Depending on tumour growth and other individualized factors, debulking surgery, targeted therapy, ablative therapy, SSAs, PRRT, surveillance, and chemotherapy may be considered for the treatment of unresectable or metastatic non-functional GI NET and pNET8,11. According to several published treatment guidelines, everolimus is recommended for the treatment of advanced pNET and should be considered for the treatment of advanced GI/ lung NET7,8,11.

To our knowledge, RADIANT-4 is the first, large, randomized, double-blind, placebo-controlled, phase III study to assess the efficacy and safety of an agent for the treatment of unresectable, locally advanced or metastatic, well-differentiated, non-functional NET of GI or lung origin in adult patients with progressive disease. In RADIANT-4, everolimus demonstrated clear superiority relative to placebo in prolonging progression-free survival (PFS). Median PFS (by central radiology review) was 11.0 months (95% confidence interval [CI]: 9.2 to 13.3) in the everolimus plus best supportive care (BSC) arm and 3.9 months (95% CI: 3.6 to 7.4) in the placebo plus BSC arm9. Everolimus plus BSC was associated with a statistically significant prolongation of 7.1 months and a 52% reduction in the estimated risk of disease progression or death (hazard ratio [HR]: 0.48, 95% CI: 0.35 to 0.67, p < 0.00001)9. By the second interim analysis (November 2015 data cut-off), everolimus was associated with a 27% reduction in the estimated risk of death compared with placebo (HR: 0.73, 95% CI: 0.48 to 1.11, p = 0.071)12. Although statistical significance was not achieved, it suggested a trend for survival benefit with everolimus.

Based on the results of RADIANT-4, this study assessed the cost-effectiveness of everolimus plus BSC versus BSC alone in patients with advanced (unresectable or metastatic), low or intermediate grade (well-differentiated) non-functional GI/lung NET who have progressed in the past 6 months from a Canadian societal perspective.

METHODS

Model Overview

A partitioned survival model was developed in Microsoft Excel (Microsoft Corp, Redmond, WA, U.S.A.) to assess the cost-effectiveness of everolimus plus BSC versus BSC alone in the RADIANT-4 trial patient population. The model included three mutually exclusive health states (i.e., stable disease, disease progression, and death) that characterize the typical clinical pathway for the disease until death. All patients started in the stable disease health state and transitioned to the remaining health states according to PFS and overall survival (OS) estimates. Transition from one health state to the next was unidirectional, which means patients could not move back to a previous health state.

The cost-effectiveness analysis was conducted from the Canadian societal perspective per requirements of the Institut National d’Excellence en Santé et en Services Sociaux (INESSS) for health technology assessment. Costs were reported in 2015 Canadian dollars (CA$), and health outcomes were assessed in life-years (LYs) and quality-adjusted life-years (QALYs). The cohorts were modelled from the time of initial treatment through a 10-year time horizon in monthly (30.42-day) cycles, which was assumed sufficient to capture the complexities of the disease and was consistent with the cost-effectiveness analysis of everolimus in pNET. Cost and health outcomes were discounted at 5% annually after the first year of the model, as per the Canadian Agency for Drugs and Technologies in Health (CADTH) guidelines13 and a half-cycle correction was applied.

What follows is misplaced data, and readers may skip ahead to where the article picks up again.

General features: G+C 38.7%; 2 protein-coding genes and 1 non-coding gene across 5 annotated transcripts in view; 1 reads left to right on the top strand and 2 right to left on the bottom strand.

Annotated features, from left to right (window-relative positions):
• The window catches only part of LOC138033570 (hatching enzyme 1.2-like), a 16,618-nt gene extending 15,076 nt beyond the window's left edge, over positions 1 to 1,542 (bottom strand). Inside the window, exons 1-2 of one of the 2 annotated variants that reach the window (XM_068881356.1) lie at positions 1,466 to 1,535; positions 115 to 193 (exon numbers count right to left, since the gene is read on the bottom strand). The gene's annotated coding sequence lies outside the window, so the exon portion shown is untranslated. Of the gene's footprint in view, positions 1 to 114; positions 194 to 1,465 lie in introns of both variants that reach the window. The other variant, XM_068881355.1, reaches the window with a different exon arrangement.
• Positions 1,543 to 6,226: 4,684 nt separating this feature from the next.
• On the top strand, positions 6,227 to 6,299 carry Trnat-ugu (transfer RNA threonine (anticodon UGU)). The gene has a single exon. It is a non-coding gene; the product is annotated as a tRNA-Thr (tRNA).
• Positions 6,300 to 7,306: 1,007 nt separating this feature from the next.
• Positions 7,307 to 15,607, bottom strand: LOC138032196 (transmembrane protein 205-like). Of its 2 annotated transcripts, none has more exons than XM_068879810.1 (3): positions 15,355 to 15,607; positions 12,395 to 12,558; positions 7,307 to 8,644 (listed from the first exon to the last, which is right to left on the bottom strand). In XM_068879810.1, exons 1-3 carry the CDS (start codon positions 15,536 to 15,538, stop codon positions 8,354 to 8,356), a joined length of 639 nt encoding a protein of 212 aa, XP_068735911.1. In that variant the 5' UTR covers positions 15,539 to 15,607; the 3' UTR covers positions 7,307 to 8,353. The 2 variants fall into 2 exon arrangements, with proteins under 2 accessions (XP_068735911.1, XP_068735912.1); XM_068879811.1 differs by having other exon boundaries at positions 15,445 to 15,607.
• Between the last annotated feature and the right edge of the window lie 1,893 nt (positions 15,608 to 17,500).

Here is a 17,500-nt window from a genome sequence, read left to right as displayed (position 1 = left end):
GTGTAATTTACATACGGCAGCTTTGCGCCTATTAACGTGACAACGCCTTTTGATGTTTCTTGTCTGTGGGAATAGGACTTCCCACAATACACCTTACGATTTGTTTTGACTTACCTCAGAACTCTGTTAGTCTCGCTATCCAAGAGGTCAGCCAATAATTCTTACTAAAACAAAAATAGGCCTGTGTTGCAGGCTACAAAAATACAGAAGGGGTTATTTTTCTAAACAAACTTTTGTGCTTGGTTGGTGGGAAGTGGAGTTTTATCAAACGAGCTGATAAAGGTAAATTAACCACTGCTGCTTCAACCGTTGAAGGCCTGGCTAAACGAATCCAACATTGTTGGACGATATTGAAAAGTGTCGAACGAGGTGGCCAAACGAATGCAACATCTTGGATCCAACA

Efficacy

In both treatment arms, everolimus plus BSC and BSC alone, Kaplan-Meier (KM) curves based on the patient-level survival data from the RADIANT-4 trial were used to determine PFS and OS in each cycle until month 26 and month 27, respectively. Kaplan-Meier curves were used rather than only parametric survival curves to provide a more accurate reflection of the trial data. However, parametric survival curves were used to extrapolate survival beyond the available trial data. For OS, applying the KM curves past month 27 would have lacked face validity, which stems from the lack of predictability at the tail end of the KM curves due to the low number of patients at risk.

For the cycles following month 26, parametric survival curves were independently fitted to the PFS KM curves in both treatment arms to estimate PFS thereafter. However, to estimate survival following month 27, a parametric curve was fitted to the OS KM curve in the everolimus plus BSC arm, and a HR was applied to the OS curve in the everolimus plus BSC arm to derive the OS curve for the BSC alone arm.

It was considered appropriate to apply a HR for the extrapolation of OS in the BSC alone arm based on visual assessment of the cumulative log plots and the test for proportionality in OS. In addition, estimated survival probabilities are highly volatile towards the tail end of the OS KM curves, where they crossed, which likely occurred due to the low number of patients at risk. Therefore, the tail end of the OS KM curves, i.e., where the crossing of the curves occurred, lacks robustness and is inconsistent with the rest of the trial data, which exhibited a positive trend for everolimus.